For the first time, cosmologists have used the full power of Albert Einstein's general theory of relativity to perform detailed calculations of the Universe’s evolution.
The two groups’ techniques—which break with nearly a century of tradition—could help to settle a controversy over the accuracy of previous, simplified simulations, and could help researchers to interpret the results of astronomers’ increasingly precise observations.
General relativity interprets gravity as the warping of space-time. Soon after Einstein proposed his theory in 1915, others realized that it had dramatic implications on the cosmic scale. Belgian cosmologist Georges Lemaître and others pointed out in the 1920s that a Universe that satisfies Einstein’s theory should either expand or contract. (Meanwhile, astronomer Edwin Hubble and others showed that it was, in fact, expanding.)
But solving Einstein’s equations on a cosmic scale was impossible without making assumptions to simplify the calculations. To reach their conclusions, Lemaître and the other early relativists assumed that matter was uniformly distributed as a continuum across space, rather than being concentrated in stars and galaxies.
A matter of distribution
The advent of technology did not substantially change the situation, because the full relativistic calculations were difficult even for supercomputers. Most cosmologists have continued to model the Universe, starting with the Big Bang, in this way. To explain how large structures such as galaxies and clusters of galaxies form from a diffuse primordial gas, researchers start with regions of slight 'overdensity', which then develop into lumpy structures under the pull of gravity. Such models, however, assume an uneven spread of matter only for the relatively small area that they are studying—while maintaining a uniform distribution on the largest scales.
Some cosmologists say that this was more of a necessary stratagem than a well-justified assumption. “The homogeneity of the Universe is a philosophical invention,” says Sabino Matarrese, a general-relativity theorist at the University of Padua in Italy. In the past decade or so, Matarrese and others have argued that this assumption might even have led astronomers to misinterpret their data when they concluded that the Universe’s expansion has been accelerating under the action of a mysterious ‘dark energy’.
This, he says, triggered a heated debate. But, he adds, the assumption of homogeneity “is, in part, circular reasoning, which we could try to question without getting into drama”.
Numerical relativist Eloisa Bentivegna of the University of Catania, Italy, says that, “in principle, in an inhomogeneous Universe, distant galaxies could appear as if they were receding at an accelerated pace,” mimicking the effects of dark energy.
Now, she and Marco Bruni of the University of Portsmouth, UK, and independently Glenn Starkman of Case Western Reserve University in Cleveland, Ohio, and his colleagues, have performed the first full simulations of a Universe that follows general relativity without restrictions. Each group used supercomputers to model how an early Universe expands and how its warping evolves as matter begins to gather in large pools under the force of gravity, leaving other regions with more-rarefied gas.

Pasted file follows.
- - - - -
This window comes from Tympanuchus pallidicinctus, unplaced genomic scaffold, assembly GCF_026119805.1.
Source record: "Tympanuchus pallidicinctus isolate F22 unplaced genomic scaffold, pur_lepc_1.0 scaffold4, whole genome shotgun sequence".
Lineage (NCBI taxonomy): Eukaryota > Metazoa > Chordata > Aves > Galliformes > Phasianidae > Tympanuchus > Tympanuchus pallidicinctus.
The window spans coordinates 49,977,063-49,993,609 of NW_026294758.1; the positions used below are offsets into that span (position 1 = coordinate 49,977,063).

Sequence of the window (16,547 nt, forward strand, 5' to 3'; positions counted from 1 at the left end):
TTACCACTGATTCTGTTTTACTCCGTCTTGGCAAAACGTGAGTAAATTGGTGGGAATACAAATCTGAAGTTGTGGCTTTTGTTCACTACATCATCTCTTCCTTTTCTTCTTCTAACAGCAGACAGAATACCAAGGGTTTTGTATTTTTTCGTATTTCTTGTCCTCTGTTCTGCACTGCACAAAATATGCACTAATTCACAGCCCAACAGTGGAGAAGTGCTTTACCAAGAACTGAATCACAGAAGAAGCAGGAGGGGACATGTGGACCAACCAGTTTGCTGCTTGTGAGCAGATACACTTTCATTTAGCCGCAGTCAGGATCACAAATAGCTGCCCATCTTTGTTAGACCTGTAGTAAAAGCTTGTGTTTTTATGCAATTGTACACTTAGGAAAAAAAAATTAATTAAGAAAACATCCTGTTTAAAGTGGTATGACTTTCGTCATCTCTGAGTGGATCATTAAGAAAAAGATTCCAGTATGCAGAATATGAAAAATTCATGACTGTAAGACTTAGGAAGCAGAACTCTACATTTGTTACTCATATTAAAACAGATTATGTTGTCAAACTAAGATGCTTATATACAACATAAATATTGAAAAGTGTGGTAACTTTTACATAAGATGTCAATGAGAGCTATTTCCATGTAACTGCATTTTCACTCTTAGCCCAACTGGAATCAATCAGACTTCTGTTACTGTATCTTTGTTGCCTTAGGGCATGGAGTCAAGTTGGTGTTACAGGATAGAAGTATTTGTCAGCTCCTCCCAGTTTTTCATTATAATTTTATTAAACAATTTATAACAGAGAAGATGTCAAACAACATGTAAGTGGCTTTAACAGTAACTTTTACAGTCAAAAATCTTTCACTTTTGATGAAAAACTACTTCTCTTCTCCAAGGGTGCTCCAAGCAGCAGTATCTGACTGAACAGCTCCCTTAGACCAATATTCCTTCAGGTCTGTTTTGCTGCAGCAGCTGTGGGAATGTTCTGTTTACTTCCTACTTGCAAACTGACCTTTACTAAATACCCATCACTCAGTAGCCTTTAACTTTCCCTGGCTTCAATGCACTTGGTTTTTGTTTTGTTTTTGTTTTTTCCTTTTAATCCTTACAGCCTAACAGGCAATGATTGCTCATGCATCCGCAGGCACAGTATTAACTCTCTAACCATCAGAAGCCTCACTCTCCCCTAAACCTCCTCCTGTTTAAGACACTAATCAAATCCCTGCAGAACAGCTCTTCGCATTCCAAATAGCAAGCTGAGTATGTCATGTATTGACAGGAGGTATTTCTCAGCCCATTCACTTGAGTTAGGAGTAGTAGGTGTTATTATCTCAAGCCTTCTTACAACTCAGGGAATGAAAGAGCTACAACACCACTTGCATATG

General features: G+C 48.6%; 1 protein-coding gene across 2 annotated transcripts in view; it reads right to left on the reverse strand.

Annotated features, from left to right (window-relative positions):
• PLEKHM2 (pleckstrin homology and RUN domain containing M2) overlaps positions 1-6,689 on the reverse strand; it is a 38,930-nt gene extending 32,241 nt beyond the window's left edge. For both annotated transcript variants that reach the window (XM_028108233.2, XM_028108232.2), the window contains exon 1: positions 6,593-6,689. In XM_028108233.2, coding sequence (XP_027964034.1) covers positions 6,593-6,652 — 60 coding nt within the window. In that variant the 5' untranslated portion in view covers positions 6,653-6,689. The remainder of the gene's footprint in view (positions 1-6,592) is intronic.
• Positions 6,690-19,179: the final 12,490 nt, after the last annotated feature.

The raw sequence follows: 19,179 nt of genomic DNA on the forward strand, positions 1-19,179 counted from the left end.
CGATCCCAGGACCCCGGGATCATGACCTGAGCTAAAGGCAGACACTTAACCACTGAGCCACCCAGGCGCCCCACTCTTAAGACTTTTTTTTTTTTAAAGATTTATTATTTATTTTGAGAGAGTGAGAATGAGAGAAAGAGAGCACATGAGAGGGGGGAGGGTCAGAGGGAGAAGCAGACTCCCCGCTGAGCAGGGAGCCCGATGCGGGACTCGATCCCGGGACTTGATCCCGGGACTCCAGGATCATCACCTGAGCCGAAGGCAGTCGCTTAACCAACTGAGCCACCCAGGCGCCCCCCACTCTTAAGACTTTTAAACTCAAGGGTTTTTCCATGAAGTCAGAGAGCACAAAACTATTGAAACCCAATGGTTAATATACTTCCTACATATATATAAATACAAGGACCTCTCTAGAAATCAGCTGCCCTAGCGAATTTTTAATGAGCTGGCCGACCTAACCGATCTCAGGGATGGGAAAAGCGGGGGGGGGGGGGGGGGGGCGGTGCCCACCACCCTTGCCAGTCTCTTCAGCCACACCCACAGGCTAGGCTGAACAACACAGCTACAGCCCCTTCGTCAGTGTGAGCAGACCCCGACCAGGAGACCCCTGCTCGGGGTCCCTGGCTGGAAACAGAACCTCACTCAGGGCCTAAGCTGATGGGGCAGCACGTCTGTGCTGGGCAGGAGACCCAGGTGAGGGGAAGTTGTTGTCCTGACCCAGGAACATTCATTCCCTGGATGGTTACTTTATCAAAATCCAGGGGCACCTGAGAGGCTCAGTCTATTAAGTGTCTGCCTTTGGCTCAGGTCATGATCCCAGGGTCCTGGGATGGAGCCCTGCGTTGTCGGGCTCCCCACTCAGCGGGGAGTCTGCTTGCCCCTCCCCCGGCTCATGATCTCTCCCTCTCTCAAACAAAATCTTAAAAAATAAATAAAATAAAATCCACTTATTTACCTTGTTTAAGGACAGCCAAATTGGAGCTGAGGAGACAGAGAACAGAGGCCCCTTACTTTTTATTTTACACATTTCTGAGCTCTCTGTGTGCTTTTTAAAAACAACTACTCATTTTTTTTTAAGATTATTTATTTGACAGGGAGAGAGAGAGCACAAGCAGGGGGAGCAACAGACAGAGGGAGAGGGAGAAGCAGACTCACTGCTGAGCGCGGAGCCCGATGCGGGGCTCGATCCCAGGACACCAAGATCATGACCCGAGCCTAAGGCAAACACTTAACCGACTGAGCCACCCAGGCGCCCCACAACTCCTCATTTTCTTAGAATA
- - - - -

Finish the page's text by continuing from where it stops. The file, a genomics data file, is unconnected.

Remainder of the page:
Their papers, which appear on June 24 in Physical Review Letters and in Physical Review D, still do not reproduce the full complexity of the actual Universe, but their full embrace of relativity is ”revolutionary”, says Matarrese.
The two groups used slightly different techniques with an emphasis on different questions: the Europeans focused more on the formation of 'overdense' structures, whereas the US group concentrated on how the Universe expands and how its curvature affects the propagation of light. Both teams say that, in the future, they plan to increase the sophistication of their models and to connect them to quantities that astronomers can actually measure.
Both groups built on numerical-simulation techniques that had been developed for calculating the warping of space-time around pairs of mutually orbiting black holes and the resulting gravitational waves—the very predictions that were confirmed earlier this year by the Advanced Laser Interferometer Gravitational-Wave Observatory (LIGO). “It’s a marriage between numerical relativity and cosmology that hasn't happened before,” says Starkman.
It will take perhaps two decades to unravel the potential of these techniques, Matarrese says. He and others say that—while dark energy is probably here to stay—researchers will need increasingly precise predictions to interpret the results of upcoming big-science observatories. These will include data from the Square Kilometer Array in Australia and South Africa.
The big question is whether the pooling of matter in dense regions—and the subsequent formation of galaxies—can have effects on the overall expansion of the Universe. This 'back-reaction' effect might be tested by next-generation experiments, something that would be a “great triumph”, says cosmologist Scott Dodelson of the Fermi National Accelerator Laboratory (Fermilab) in Batavia, Illinois. But, he says, it is unclear yet whether the teams' techniques are necessary to understand such effects, or if the more conventional methods suffice.
Starkman expects that, in the end, as far as the big picture is concerned, the standard model of cosmology will hold—including the existence of dark energy. “But we have to check.”
This article is reproduced with permission and was first published on June 24, 2016.